Foreign Direct Investment:: Country Risk Assessment of Spain

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Table of Contents

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A.Introduction 3
B.Political Indicators 4-11

C.Economic Indicators 12-18

D.Social Indicators 19-23

E. Overall County Total 24

F.Works Cited 25

A. Introcution

Spain's powerful world empire of the 16th and 17th centuries ultimately yielded command of the seas to England. Subsequent failure to embrace the mercantile and industrial revolutions caused the country to fall behind Britain, France, and Germany in economic and political power. Spain remained neutral in World Wars I and II, but suffered through a devastating Civil War (1936-39). In the second half of the 20th century, it has played a catch-up role in the western international community. Continuing concerns are large-scale unemployment and the Basque separatist movement.

Spain's population density, lower than that of most European countries, is roughly equivalent to New England's population density. In recent years, following a longstanding pattern in the rest of Europe, rural populations are moving to cities. Spain has no official religion. The constitution of 1978 disestablished the Roman Catholic Church as the official state religion, but still recognizing the role, it plays in Spanish society. More than 90% of the population is at least nominally Catholic.

Through out the risk assessment, ratings are given before the risk indicator summary. These rating are given for current status and a status five years from now. Please keep in mind that the scale is measured from 1 – 7, 1 being the best and 7 being the worst.

B. Political Indicators
1.Political StabilityCurrent Rating:2
Forecast 5 Years:3
Right now under the Jose Maria Aznar Lopez's administration free market enterprises are being advocated to boost the economy. The government intends to make further progress in changing labor laws and reforming pension schemes, which are key to the sustainability of both Spain's internal economic advances and its competitiveness in a single currency area. Adjusting to the monetary and other economic policies of an integrated Europe - and further reducing unemployment - will pose challenges to Spain in the next few years.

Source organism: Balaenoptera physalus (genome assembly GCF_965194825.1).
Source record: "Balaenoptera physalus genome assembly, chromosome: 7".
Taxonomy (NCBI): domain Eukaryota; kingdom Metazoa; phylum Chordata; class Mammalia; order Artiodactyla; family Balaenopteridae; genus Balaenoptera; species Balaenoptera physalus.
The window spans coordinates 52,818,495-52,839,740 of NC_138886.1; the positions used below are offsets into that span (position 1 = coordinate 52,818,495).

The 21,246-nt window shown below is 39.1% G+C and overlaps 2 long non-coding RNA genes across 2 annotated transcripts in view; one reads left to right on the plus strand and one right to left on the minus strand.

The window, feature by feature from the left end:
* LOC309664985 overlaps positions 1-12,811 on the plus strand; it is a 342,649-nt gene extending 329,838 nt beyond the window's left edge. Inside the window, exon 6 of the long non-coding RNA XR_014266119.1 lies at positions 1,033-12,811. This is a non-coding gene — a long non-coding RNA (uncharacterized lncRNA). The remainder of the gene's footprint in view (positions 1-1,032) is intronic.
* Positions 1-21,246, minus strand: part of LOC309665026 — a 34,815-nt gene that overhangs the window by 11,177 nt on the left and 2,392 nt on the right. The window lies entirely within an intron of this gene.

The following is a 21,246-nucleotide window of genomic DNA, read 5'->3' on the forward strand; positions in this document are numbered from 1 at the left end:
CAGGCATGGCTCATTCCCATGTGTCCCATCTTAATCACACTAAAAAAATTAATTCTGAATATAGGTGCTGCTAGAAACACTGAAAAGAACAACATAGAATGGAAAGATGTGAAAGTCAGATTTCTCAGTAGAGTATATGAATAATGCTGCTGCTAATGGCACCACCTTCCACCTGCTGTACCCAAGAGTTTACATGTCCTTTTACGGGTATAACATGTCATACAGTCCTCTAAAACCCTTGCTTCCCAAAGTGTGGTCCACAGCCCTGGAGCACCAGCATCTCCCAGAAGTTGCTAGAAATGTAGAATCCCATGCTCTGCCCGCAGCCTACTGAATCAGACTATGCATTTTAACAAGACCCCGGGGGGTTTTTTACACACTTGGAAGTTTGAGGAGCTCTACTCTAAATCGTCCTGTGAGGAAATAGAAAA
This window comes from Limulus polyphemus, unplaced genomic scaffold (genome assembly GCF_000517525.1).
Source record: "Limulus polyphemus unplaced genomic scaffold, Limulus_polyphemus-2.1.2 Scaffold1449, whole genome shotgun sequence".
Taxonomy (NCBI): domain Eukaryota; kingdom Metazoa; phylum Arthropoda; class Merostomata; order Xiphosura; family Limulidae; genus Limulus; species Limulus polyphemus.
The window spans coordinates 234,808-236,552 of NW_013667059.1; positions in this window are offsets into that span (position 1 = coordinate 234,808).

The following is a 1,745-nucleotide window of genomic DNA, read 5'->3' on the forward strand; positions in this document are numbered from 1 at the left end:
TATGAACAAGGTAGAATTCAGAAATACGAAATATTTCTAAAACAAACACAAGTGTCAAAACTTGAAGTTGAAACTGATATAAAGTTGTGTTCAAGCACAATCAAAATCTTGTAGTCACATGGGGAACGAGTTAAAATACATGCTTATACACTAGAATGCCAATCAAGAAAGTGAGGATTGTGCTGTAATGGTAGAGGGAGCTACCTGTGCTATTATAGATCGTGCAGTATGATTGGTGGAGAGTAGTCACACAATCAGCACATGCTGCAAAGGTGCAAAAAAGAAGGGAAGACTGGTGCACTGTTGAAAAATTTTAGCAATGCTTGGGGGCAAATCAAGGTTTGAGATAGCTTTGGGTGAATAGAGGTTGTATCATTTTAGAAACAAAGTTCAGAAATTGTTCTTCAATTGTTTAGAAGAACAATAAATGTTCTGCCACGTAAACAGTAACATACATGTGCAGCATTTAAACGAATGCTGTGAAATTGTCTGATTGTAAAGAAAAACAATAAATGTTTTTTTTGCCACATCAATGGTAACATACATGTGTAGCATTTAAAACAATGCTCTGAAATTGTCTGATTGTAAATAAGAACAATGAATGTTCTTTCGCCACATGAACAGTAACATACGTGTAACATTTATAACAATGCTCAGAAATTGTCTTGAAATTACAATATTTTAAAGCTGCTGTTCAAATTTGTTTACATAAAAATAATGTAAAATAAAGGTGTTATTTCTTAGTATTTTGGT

Political tension in the Basque Country has eased tangibly since the mainstream Basque Nationalist Party (PNV) achieved its greatest ever victory in the regional election on May 13th. The mainstream political parties have acknowledged the PNV's unequivocal victory and have signalled a more conciliatory approach to addressing the region's problems, raising hopes of a gradual return to political "normality" over the next few years.

In the coming years many stabilty issues may or may not be worked out. The biggest might be the Basque question. Jose Maria Anzar is not really going after that like a real leader should but excels in other areas. Their rating will decrease some in the comping years when a new president is elected.

2.Public Policy Imapcting Foreign Direct InvestmentCurrent Rating: 3 Forecast 5 Years:3
Policies and regulations regarding domestinc and foreign businesses have a major impact. Recently Spain has been moving to open up so competition can thrive and help markets grow. Prime Minister Jose Maria Aznar set the stage by trimming the role of the state, embracing free markets, and privatizing state companies over the past four years. His all-out effort to slash Spain's soaring budget deficit and join the single European currency has paid rich dividends in access to capital markets. With Spain in the euro zone, the country's corporate chiefs can tap the bourses of an entire continent to finance their big foreign acquisitions. That was impossible before the euro's launch, when Spanish companies were bound to the volatile peseta and domestic exchanges.

Depending on who is elected in the next election will determine if programs that were implemted now will contiue or not. Policy that...
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